The State of California has released its 2021 annual crime report and crime is up across the board. Of particular concern are the sexual assault statistics.
According to California Attorney General Rob Bonta’s office, “the rape rate increased 8.6 percent in 2021 (from 33.8 in 2020 to 36.7 in 2021)” per 100,000 people. That equates to 14,435 reported sexual assaults. This problem is particularly acute at California’s colleges and universities.
According to the National Sexual Violence Resource Center, 1 in 5 women and 1 in 16 men will be the victim of a sexual assault as a student. California’s universities and colleges enroll over 2.6 million students – 1.53 million women and 1.13 million men.
Based on those statistics, 306,000 women in California will likely be sexually assaulted at some point in their collegiate experience. Most of those sexual assaults were made possible because the victims were intoxicated – and in many of those cases that intoxicant was a drug.
The drugs most often associated with sexual assault are Rohypnol (commonly known as “roofies”), GHB (gamma hydroxybutyrate), and Ketamine. With street names like “Grievous Bodily Harm,” “Cat Valium,” and the “Forget Me Pill,” their use as date rape drugs is well known. All three are capable of rendering an unsuspecting victim confused, impairing their judgement and motor skills, reducing inhibitions, causing dizziness and confusion, and perhaps most insidiously – amnesia.
Perfect for rapists and a nightmare for their victims who are left with a lifetime of flashbacks, the short and long term consequences include physical injuries, possible transmission of STDs, and unwanted pregnancy.
Prior to 2014, the possession of all three drugs was a felony. In 2014, the passage of Prop 47 reduced penalties for the possession of all three date rape drugs, and in fact almost all drugs, for “personal use” to a misdemeanor. Personal use is defined as possessing a single dose quantity of a drug that is not intended to be sold or transferred. And yet, that quantity is enough for a would-be rapist to impair their victims.
All three are odorless and colorless and dissolve readily in liquid, making them ideal to mix in alcoholic drinks, particularly sweet drinks. This has necessitated that students be provided “safe drinking” education programs as part of their orientation to college life that include such lessons as:
- Don’t drink alone and always have a trusted friend with you.
- Don’t leave drinks unattended.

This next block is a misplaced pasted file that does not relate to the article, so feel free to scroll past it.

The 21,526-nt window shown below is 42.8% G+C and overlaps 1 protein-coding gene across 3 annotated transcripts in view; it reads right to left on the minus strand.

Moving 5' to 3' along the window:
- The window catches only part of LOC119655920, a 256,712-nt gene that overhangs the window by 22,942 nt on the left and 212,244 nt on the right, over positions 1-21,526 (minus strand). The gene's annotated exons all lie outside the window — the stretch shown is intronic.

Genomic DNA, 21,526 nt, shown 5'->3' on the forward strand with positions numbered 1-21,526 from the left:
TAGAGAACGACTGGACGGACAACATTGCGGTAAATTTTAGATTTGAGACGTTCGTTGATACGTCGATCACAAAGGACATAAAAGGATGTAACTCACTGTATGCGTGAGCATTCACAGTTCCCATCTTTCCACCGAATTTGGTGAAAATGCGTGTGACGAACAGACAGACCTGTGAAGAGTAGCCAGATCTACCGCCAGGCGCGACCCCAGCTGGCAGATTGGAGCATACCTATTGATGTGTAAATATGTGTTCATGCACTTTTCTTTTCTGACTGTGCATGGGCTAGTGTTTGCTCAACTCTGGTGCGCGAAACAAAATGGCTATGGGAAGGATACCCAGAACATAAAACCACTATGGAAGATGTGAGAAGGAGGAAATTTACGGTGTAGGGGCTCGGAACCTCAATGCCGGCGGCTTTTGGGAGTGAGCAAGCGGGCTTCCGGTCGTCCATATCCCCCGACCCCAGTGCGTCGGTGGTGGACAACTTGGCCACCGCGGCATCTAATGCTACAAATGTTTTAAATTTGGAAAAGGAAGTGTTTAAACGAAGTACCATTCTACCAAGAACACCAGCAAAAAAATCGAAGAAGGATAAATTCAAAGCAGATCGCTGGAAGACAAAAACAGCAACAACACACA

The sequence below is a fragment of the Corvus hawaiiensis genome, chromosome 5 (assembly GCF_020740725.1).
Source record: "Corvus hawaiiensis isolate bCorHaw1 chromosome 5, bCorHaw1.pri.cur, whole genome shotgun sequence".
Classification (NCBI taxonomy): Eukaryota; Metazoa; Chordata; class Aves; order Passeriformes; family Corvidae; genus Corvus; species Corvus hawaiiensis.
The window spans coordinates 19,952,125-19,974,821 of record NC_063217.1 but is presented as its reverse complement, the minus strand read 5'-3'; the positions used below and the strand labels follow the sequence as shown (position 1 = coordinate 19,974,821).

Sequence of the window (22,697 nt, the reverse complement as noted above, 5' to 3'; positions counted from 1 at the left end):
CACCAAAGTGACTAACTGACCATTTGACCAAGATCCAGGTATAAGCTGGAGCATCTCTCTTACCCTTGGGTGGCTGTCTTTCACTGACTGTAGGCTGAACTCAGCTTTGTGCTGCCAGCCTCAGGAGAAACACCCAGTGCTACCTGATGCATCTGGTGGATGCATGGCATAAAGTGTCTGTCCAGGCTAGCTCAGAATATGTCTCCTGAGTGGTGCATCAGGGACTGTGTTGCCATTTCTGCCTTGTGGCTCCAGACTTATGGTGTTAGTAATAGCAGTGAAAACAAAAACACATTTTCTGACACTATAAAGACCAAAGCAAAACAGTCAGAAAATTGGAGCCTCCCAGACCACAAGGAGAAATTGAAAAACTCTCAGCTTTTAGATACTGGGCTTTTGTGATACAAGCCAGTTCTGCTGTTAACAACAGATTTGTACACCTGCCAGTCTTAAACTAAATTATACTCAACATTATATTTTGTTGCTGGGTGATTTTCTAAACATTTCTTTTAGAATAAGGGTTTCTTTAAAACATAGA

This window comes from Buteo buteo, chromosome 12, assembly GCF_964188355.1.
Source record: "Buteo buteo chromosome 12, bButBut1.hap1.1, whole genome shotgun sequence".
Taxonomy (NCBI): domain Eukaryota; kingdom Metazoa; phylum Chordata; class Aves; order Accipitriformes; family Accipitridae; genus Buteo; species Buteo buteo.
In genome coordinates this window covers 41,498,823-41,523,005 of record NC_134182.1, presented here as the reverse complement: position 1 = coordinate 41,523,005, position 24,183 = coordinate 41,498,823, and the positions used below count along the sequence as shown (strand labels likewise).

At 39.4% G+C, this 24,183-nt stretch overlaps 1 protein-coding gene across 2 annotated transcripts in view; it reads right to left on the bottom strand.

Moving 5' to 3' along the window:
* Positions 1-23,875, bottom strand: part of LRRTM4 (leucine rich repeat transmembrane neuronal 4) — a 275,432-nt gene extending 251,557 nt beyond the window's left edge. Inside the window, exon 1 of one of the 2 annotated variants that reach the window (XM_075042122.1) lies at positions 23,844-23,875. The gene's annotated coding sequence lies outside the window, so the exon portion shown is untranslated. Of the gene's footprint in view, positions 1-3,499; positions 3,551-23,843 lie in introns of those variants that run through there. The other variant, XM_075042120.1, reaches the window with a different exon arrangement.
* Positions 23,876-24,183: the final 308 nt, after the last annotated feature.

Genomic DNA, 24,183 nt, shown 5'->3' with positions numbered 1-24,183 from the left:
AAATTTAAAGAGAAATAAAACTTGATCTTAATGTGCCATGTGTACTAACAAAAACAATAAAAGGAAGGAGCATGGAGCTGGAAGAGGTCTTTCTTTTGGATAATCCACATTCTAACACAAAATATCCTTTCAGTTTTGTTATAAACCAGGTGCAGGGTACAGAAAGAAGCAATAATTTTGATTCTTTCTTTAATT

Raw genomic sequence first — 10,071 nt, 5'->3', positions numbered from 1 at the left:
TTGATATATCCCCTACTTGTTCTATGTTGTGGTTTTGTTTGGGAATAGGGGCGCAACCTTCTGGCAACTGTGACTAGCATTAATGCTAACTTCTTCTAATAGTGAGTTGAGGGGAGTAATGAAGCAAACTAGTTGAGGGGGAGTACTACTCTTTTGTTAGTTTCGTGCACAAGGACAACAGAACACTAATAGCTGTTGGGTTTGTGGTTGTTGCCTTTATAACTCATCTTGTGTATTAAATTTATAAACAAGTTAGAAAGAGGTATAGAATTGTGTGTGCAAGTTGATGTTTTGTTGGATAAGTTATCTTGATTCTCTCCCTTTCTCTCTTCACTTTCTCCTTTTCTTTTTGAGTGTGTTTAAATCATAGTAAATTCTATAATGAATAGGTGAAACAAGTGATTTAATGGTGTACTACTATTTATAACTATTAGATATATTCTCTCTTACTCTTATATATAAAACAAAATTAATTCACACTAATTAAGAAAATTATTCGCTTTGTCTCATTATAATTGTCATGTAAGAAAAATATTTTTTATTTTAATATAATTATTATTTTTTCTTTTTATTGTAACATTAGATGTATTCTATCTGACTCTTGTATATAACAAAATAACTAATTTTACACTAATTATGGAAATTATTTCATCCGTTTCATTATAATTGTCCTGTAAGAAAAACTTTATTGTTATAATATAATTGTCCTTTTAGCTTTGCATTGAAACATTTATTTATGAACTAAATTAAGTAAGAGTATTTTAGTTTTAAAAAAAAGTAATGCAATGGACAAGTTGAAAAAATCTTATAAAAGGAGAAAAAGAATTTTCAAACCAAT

- Don’t cover drinks as it indicates you will return to finish them.
- Don’t drink from communal sources of alcohol.
- Don’t accept drinks from others.
- Don’t drink from containers you didn’t see opened.
Welcome to college.
Faced with increasing numbers of campus sexual assaults, in 2016 the State Legislature passed SB 1182 to increase the penalty for possession of date rape drugs to a felony – but only if they are possessed with the intent to use them to commit a sexual assault.
Now known as 11550.5 of the Health and Safety Code, the new law requires law enforcement to meet six legal burdens – all beyond a reasonable doubt – in order to convict an individual, including whether the defendant knew of the presence of the substance and its nature and character as a controlled substance, and whether they intended to use it to commit a sexual assault.
Despite the change in the law, these are hard crimes to win convictions as impaired victims are unlikely to remember what happened to them. With victims having limited recollection and without an independent witness, surveillance video, or a confession, all while the drug is still possessed by the suspect, there is little chance of conviction.
It’s a very difficult situation for victims and law enforcement.
Advocates of legislation like Props 47 and 57 perpetuate a myth that California’s prisons are full of non-violent drug offenders. In 2016, the year SB 1182 was passed, the prison population stood at 97,738 and just 4.8% of prisoners were incarcerated for drug crimes, for a total of 6,140 statewide.
Two other myths are that drug crimes are “victimless” and the people who possess these drugs are “non-violent.” Tell that to those who were victims of date rape due to being drugged.
Legislators and the Governor should consider that while it’s important to avoid overcrowded prisons or inhumane sentences, certain prosecution and short-term prison sentences can be effective deterrence. The possession of these dangerous drugs should be a felony.
Steve Smith is a senior fellow in urban studies at the Pacific Research Institute.